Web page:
Mrs. Bulbulia: I have listened with interest to the debate so far. It is high time a debate on AIDS took place in the Houses of the Oireachtas. It is not without significance that the debate has been initiated in this House, a House which is very often maligned and denigrated. The Senators who have contributed as well as the Minister, by their presence here today underline the seriousness of the subject about which we are talking and point to the fact that this area must be discussed openly and rationally and that very concrete plans for coping with this new medical condition must be forthcoming.
I should like to compliment Senators Norris, Robinson and Brendan Ryan who a long time ago put down a motion calling on the Government to implement a full, factual and explicit programme of education. I should particularly like to compliment the Leader of Fine Gael in the Seanad, Senator Manning who, on foot of distributing articles in The Irish Times, called for the coming together of parties to decide on an all-party motion on  AIDS. I thank the Government party and all parties in the Seanad for coming together in a spirit of constructive political activity to frame this motion and to have it debated here.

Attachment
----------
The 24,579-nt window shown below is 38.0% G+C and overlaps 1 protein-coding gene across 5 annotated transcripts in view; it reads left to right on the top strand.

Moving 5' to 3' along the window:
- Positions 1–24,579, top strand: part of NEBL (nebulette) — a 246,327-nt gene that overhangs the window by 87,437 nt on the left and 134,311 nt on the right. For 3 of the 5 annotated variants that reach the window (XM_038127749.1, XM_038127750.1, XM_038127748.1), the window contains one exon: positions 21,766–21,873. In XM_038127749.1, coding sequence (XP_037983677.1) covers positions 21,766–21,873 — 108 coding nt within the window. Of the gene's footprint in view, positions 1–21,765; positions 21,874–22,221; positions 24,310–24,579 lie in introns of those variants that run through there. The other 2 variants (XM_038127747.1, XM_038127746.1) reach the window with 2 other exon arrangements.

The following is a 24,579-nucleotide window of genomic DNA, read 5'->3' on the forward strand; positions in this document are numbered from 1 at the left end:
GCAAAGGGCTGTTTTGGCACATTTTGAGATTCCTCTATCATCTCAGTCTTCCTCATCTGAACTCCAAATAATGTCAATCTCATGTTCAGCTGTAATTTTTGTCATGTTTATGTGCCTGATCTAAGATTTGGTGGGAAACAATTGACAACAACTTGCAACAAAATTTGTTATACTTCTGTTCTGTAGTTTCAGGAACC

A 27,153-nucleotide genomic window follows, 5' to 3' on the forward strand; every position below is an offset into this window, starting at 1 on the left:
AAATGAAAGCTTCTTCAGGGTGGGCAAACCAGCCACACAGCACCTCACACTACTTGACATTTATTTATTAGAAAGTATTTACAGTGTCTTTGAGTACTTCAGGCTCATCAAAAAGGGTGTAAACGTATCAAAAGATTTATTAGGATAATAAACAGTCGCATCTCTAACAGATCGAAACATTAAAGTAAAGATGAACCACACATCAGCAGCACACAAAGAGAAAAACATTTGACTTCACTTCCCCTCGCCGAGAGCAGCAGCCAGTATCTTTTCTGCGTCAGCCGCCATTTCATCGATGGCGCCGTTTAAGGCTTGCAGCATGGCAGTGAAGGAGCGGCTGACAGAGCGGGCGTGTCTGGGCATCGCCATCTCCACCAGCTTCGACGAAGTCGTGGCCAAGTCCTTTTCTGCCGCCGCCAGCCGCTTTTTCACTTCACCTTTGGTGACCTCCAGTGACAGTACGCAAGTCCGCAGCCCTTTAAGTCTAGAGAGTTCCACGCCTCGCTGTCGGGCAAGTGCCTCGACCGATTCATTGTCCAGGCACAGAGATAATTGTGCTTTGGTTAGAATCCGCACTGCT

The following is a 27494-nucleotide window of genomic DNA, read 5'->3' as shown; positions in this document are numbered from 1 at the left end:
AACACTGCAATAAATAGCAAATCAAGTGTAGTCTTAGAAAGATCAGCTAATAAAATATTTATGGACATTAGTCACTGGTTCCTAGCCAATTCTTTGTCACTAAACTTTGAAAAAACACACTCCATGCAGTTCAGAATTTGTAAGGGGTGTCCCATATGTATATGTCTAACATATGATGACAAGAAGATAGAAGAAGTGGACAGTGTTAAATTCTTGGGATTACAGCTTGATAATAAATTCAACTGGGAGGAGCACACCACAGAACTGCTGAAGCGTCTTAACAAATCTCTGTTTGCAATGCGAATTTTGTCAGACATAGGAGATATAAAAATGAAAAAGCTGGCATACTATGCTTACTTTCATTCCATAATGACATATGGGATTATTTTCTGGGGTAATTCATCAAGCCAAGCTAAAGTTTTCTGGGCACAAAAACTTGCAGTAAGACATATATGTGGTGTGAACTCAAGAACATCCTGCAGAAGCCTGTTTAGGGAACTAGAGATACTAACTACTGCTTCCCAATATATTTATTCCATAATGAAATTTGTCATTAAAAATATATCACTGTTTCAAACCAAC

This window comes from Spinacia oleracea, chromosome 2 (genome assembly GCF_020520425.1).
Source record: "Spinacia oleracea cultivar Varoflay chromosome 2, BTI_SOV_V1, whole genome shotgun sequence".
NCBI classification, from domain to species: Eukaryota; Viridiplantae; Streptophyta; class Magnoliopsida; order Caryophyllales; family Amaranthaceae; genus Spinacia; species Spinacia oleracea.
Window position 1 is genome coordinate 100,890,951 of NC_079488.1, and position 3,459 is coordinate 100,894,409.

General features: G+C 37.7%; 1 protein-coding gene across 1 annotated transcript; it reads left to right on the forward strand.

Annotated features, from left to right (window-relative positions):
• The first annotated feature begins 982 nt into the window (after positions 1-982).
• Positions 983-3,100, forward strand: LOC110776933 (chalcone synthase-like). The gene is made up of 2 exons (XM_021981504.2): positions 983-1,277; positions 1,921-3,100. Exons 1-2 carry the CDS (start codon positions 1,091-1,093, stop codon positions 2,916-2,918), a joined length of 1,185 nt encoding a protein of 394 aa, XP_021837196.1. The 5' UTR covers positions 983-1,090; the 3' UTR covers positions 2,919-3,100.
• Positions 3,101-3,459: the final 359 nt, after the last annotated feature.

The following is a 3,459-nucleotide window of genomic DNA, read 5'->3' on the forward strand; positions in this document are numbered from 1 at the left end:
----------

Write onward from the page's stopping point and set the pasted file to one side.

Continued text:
AIDS, or Acquired Immune Deficiency Syndrome, is the most serious infectious illness worldwide today. It is serious not only in its epidemic magnitude and seemingly unstoppable onslaught, but also in its devastating effect on patients and their families. In this world hundreds of thousands of sero-positive patients live in a state of emotional torment. AIDS angst is certain to become a recognised psychiatric condition and it is something we will return to in the years to come in this House. I cannot help feeling that in a very few years when people look back at this debate many of the views expressed will be seen to have been prophetic while some will be seen to have been folksy and backward-looking and not particularly helpful.